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The Dragons of Peru

by Bodie Hodge on October 1, 2010; last featured July 14, 2013

At museums and other tourist spots in Peru, guides will tell you that the native cultures depicted only things that they saw. So what did the potter of the vessel above see that inspired a dragon image?

Peru is a fascinating country. It has mountains, rainforests, coasts, and deserts (in fact, it has one of the driest deserts in the world). But another exciting aspect of Peru is dragons.

Like many other countries around the world, there is evidence that dragons had something to do with Peru’s past.
Like many other countries around the world, there is evidence that dragons had something to do with Peru’s past. While some cultures have only oral legends of dragons and others have left only pictographs or petroglyphs (such as cave art or wall etchings), Peru has produced pottery along with its other references to dragons.

During a recent trip to Peru where I had the privilege of viewing amazing ancient ruins like Machu Picchu, the Nazca Lines, and Sacsayhuaman, my tour guides often stressed that these cultures drew only things they saw. Hence, we saw many depictions of birds, monkeys, spiders, and other common animals on pottery, clothing, and even the famous Nasca Lines, which can only be discerned from high above.

Dragon Pottery from Peru

The piece of pottery (right), displayed in the Museum of the Nation in Lima, Peru (Museo de la Nación), comes from the Moche culture (as does every other item in the display), which flourished between A.D. 400 and 1100.1

So when we came across pottery depicting dragons, our logical conclusion was that the Moche artists saw these creatures, too. Of course, people often scoff and say that dragons could not be real, but considering the connection between dinosaurs and dragons, it is not so hard to fathom.2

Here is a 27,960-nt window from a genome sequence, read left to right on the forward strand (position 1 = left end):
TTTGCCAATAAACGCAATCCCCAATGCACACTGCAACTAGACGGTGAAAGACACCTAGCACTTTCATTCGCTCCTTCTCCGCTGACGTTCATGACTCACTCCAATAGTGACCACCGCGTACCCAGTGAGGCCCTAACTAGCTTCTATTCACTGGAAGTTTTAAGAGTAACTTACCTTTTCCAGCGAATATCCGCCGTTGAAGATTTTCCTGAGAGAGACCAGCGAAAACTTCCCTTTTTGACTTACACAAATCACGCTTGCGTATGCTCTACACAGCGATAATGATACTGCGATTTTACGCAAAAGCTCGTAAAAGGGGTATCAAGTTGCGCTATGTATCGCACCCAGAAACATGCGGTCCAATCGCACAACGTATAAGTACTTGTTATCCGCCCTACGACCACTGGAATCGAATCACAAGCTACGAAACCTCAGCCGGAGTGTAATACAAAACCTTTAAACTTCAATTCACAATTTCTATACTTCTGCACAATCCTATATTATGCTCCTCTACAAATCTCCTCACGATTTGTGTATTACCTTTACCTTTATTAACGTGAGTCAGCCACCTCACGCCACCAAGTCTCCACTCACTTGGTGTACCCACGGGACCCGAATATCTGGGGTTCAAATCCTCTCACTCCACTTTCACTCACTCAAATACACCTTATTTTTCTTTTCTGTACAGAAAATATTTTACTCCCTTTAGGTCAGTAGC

Being land animals, dinosaurs (or dragons of the land) were created on Day Six (Genesis 1:24–31), went aboard Noah’s Ark (Genesis 6:20), and then came off the Ark into the post-Flood world (Genesis 8:16–19). It makes sense that many cultures would have seen these creatures from time to time before they died out. The ancients in Peru were no different.

I’ve always wondered how the world would view dinosaurs had researchers simply called them dragons when they first began digging up their bones.3 Instead, in 1841 Sir Richard Owen coined the word dinosaur, which means “terrible lizard.” If he had used the word dragon instead, what would the controversy be like today?

Unsolved Mysteries in Peru

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  1. The Moche culture arose between the Nasca culture and the Incan culture.
  2. Dragon was the word used for large reptilian creatures before the word dinosaur was invented in 1841.
  3. The dinosaur bones are remains of creatures that died in the Flood and were buried in Flood sediment about 2348 B.C. according to Archbishop Ussher’s chronology.


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